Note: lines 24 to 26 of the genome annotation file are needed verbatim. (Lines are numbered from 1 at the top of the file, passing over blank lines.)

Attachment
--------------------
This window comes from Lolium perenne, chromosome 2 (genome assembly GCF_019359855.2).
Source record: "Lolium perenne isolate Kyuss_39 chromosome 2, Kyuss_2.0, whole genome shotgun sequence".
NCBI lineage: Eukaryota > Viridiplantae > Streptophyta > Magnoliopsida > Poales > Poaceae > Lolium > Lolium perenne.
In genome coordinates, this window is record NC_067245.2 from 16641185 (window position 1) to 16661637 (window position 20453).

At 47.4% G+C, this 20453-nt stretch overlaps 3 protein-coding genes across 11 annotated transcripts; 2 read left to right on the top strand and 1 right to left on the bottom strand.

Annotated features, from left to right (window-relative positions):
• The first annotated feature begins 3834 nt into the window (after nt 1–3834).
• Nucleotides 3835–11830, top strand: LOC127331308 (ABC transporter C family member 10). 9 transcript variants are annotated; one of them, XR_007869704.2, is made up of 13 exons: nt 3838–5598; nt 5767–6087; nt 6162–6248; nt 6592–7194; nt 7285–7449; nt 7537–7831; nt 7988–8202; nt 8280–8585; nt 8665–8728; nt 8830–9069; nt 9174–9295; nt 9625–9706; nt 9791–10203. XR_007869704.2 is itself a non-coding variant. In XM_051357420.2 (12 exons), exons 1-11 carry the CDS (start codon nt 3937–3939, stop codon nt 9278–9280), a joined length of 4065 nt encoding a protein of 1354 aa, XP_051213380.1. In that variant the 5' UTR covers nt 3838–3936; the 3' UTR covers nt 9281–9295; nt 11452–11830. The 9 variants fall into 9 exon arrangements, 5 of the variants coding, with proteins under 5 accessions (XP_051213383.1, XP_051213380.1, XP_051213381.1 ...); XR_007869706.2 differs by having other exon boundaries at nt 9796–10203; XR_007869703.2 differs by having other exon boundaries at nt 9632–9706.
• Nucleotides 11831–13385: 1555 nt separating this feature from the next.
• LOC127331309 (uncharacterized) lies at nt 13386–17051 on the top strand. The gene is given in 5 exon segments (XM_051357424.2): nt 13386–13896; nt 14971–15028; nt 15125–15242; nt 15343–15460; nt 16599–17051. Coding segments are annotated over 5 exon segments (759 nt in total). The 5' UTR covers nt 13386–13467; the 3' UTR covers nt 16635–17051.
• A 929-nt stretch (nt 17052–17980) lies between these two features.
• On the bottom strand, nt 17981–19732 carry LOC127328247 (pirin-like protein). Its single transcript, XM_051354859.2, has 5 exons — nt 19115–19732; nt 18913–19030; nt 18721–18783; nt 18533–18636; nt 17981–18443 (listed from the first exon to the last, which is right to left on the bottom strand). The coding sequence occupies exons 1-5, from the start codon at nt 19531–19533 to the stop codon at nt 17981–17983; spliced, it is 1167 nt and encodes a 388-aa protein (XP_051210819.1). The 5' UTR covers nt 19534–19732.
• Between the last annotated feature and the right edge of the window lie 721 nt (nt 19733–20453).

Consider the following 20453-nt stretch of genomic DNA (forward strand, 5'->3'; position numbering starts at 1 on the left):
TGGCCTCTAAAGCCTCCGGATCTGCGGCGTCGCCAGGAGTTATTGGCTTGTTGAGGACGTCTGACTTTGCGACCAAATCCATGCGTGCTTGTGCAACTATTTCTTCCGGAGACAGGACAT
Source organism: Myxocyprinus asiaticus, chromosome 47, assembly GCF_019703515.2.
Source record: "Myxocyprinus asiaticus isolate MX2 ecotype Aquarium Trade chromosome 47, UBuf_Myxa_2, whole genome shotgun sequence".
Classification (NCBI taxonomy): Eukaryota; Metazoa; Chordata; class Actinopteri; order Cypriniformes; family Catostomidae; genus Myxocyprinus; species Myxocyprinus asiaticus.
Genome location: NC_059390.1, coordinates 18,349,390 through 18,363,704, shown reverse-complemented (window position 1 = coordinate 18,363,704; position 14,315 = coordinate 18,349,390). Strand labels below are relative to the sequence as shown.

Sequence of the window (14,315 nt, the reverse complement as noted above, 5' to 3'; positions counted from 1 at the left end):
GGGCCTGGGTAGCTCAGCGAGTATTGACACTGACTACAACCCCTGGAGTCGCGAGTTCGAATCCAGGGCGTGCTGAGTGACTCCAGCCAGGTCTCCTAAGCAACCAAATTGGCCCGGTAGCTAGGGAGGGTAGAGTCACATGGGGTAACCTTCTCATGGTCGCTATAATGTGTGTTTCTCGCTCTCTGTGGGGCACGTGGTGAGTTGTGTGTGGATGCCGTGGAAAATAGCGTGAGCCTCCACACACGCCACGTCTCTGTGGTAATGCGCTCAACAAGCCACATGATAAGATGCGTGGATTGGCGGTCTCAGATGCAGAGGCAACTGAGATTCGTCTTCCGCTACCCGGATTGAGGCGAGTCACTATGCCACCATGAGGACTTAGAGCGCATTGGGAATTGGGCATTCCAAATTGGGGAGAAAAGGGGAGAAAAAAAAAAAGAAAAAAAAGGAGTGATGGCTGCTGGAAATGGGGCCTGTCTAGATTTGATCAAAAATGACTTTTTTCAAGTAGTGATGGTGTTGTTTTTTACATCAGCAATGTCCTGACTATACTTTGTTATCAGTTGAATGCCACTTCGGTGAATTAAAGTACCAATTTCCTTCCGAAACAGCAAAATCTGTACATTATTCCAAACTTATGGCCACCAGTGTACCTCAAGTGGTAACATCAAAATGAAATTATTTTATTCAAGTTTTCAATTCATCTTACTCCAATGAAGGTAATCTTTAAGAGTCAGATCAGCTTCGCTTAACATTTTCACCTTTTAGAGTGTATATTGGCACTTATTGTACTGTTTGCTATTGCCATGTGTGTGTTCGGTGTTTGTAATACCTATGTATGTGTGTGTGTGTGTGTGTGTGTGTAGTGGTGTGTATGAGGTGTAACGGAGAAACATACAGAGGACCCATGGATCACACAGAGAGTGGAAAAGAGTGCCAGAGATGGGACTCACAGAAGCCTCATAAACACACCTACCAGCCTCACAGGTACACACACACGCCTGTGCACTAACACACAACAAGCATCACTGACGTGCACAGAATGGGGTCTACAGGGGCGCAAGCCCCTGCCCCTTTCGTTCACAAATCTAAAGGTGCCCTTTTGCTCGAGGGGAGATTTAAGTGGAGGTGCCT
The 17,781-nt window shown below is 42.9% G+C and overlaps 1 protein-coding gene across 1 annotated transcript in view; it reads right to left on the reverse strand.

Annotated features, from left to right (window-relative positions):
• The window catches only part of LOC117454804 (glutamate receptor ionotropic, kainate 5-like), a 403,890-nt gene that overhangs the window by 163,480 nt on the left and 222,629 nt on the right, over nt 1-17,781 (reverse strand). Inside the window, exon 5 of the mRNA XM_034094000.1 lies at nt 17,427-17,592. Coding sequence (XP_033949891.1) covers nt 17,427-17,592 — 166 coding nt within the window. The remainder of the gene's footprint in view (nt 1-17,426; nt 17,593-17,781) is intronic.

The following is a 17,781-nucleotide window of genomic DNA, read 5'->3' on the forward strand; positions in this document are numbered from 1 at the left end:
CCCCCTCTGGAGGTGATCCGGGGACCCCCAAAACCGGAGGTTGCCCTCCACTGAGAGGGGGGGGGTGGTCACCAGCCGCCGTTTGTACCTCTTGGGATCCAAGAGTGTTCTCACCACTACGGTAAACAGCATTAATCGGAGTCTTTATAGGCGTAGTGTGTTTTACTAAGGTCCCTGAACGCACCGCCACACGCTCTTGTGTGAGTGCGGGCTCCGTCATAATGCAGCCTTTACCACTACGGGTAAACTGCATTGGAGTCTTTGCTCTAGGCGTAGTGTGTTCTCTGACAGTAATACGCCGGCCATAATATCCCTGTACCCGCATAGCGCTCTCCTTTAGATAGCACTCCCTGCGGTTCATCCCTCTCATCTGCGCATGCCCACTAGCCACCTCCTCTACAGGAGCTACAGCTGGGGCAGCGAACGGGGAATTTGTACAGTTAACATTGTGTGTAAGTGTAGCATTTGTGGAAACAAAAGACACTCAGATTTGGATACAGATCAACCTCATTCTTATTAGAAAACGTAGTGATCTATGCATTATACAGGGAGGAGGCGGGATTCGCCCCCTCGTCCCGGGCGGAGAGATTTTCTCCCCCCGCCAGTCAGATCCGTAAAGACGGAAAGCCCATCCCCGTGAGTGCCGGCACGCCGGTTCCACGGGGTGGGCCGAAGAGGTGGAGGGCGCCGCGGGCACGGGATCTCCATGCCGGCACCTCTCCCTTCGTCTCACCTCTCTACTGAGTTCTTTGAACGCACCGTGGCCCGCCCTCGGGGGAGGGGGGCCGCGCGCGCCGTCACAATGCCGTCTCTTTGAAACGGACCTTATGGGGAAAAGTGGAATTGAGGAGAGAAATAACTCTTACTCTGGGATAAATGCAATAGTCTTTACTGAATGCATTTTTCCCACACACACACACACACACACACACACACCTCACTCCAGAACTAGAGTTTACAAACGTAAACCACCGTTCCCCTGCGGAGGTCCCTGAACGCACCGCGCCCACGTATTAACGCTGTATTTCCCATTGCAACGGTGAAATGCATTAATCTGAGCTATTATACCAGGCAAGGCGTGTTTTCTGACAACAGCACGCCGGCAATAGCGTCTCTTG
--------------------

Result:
• The window catches only part of LOC117454804 (glutamate receptor ionotropic, kainate 5-like), a 403,890-nt gene that overhangs the window by 163,480 nt on the left and 222,629 nt on the right, over nt 1-17,781 (reverse strand). Inside the window, exon 5 of the mRNA XM_034094000.1 lies at nt 17,427-17,592. Coding sequence (XP_033949891.1) covers nt 17,427-17,592 — 166 coding nt within the window. The remainder of the gene's footprint in view (nt 1-17,426; nt 17,593-17,781) is intronic.

The following is a 17,781-nucleotide window of genomic DNA, read 5'->3' on the forward strand; positions in this document are numbered from 1 at the left end:
CCCCCTCTGGAGGTGATCCGGGGACCCCCAAAACCGGAGGTTGCCCTCCACTGAGAGGGGGGGGGTGGTCACCAGCCGCCGTTTGTACCTCTTGGGATCCAAGAGTGTTCTCACCACTACGGTAAACAGCATTAATCGGAGTCTTTATAGGCGTAGTGTGTTTTACTAAGGTCCCTGAACGCACCGCCACACGCTCTTGTGTGAGTGCGGGCTCCGTCATAATGCAGCCTTTACCACTACGGGTAAACTGCATTGGAGTCTTTGCTCTAGGCGTAGTGTGTTCTCTGACAGTAATACGCCGGCCATAATATCCCTGTACCCGCATAGCGCTCTCCTTTAGATAGCACTCCCTGCGGTTCATCCCTCTCATCTGCGCATGCCCACTAGCCACCTCCTCTACAGGAGCTACAGCTGGGGCAGCGAACGGGGAATTTGTACAGTTAACATTGTGTGTAAGTGTAGCATTTGTGGAAACAAAAGACACTCAGATTTGGATACAGATCAACCTCATTCTTATTAGAAAACGTAGTGATCTATGCATTATACAGGGAGGAGGCGGGATTCGCCCCCTCGTCCCGGGCGGAGAGATTTTCTCCCCCCGCCAGTCAGATCCGTAAAGACGGAAAGCCCATCCCCGTGAGTGCCGGCACGCCGGTTCCACGGGGTGGGCCGAAGAGGTGGAGGGCGCCGCGGGCACGGGATCTCCATGCCGGCACCTCTCCCTTCGTCTCACCTCTCTACTGAGTTCTTTGAACGCACCGTGGCCCGCCCTCGGGGGAGGGGGGCCGCGCGCGCCGTCACAATGCCGTCTCTTTGAAACGGACCTTATGGGGAAAAGTGGAATTGAGGAGAGAAATAACTCTTACTCTGGGATAAATGCAATAGTCTTTACTGAATGCATTTTTCCCACACACACACACACACACACACACACACCTCACTCCAGAACTAGAGTTTACAAACGTAAACCACCGTTCCCCTGCGGAGGTCCCTGAACGCACCGCGCCCACGTATTAACGCTGTATTTCCCATTGCAACGGTGAAATGCATTAATCTGAGCTATTATACCAGGCAAGGCGTGTTTTCTGACAACAGCACGCCGGCAATAGCGTCTCTTG